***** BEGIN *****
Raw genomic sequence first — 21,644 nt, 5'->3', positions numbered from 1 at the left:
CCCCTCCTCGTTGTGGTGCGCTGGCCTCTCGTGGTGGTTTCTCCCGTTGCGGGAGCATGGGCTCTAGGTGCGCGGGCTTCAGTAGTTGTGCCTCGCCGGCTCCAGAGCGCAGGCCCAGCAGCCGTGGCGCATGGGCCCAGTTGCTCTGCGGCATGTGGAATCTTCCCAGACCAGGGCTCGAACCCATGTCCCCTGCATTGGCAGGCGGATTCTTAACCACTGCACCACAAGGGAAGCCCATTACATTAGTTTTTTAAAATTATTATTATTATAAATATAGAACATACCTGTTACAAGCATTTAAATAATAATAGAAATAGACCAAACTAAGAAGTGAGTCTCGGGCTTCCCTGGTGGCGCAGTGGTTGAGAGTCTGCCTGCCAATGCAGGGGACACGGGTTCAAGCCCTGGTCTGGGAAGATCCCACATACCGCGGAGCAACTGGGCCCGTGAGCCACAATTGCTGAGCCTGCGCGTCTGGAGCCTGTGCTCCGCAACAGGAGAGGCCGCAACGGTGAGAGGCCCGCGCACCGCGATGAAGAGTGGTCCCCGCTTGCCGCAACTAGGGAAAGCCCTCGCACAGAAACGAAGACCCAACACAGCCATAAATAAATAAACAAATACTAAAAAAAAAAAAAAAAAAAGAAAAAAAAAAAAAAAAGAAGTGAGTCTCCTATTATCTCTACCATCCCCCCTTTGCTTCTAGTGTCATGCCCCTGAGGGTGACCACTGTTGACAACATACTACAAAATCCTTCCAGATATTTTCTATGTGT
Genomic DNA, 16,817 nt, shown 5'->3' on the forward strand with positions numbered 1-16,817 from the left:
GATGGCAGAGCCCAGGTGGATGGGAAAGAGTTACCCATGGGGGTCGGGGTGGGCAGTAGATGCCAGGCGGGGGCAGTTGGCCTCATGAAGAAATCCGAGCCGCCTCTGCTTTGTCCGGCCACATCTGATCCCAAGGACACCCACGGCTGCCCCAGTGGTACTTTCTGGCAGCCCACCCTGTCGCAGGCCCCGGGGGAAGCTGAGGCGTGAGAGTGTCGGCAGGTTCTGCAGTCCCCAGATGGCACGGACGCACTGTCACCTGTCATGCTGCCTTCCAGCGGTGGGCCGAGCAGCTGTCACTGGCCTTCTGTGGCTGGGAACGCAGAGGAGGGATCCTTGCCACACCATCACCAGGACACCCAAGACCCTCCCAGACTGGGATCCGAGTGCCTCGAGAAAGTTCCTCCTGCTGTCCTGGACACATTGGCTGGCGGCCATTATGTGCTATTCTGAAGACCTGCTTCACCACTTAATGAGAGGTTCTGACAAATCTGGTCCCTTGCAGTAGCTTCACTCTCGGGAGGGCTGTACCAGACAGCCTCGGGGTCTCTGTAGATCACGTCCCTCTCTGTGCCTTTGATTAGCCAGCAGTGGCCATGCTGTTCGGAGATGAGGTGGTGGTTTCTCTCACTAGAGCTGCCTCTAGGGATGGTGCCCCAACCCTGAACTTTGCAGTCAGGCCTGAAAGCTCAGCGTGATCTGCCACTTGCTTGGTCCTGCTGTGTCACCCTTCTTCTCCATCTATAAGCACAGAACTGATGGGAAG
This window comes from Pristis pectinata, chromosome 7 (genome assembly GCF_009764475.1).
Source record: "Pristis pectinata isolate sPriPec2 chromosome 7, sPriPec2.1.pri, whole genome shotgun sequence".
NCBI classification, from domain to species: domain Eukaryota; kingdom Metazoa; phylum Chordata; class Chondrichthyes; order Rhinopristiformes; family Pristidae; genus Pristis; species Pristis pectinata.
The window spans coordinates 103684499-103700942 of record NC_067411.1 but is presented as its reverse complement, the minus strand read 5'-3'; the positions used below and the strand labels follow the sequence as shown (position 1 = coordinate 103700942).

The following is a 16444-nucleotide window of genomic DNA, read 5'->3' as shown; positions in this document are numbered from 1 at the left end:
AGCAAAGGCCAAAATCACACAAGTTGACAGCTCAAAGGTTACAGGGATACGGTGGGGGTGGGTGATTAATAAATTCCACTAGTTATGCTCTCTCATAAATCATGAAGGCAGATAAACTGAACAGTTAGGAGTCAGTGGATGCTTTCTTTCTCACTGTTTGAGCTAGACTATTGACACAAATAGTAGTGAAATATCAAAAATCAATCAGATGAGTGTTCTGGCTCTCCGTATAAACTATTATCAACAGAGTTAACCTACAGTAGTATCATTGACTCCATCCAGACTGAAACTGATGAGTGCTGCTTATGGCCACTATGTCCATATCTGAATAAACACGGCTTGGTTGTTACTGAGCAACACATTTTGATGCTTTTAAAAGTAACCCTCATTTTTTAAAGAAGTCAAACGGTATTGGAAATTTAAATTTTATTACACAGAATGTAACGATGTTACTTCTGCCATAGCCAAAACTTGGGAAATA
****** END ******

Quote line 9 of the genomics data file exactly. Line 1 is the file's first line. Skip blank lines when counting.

The following is a 16444-nucleotide window of genomic DNA, read 5'->3' as shown; positions in this document are numbered from 1 at the left end: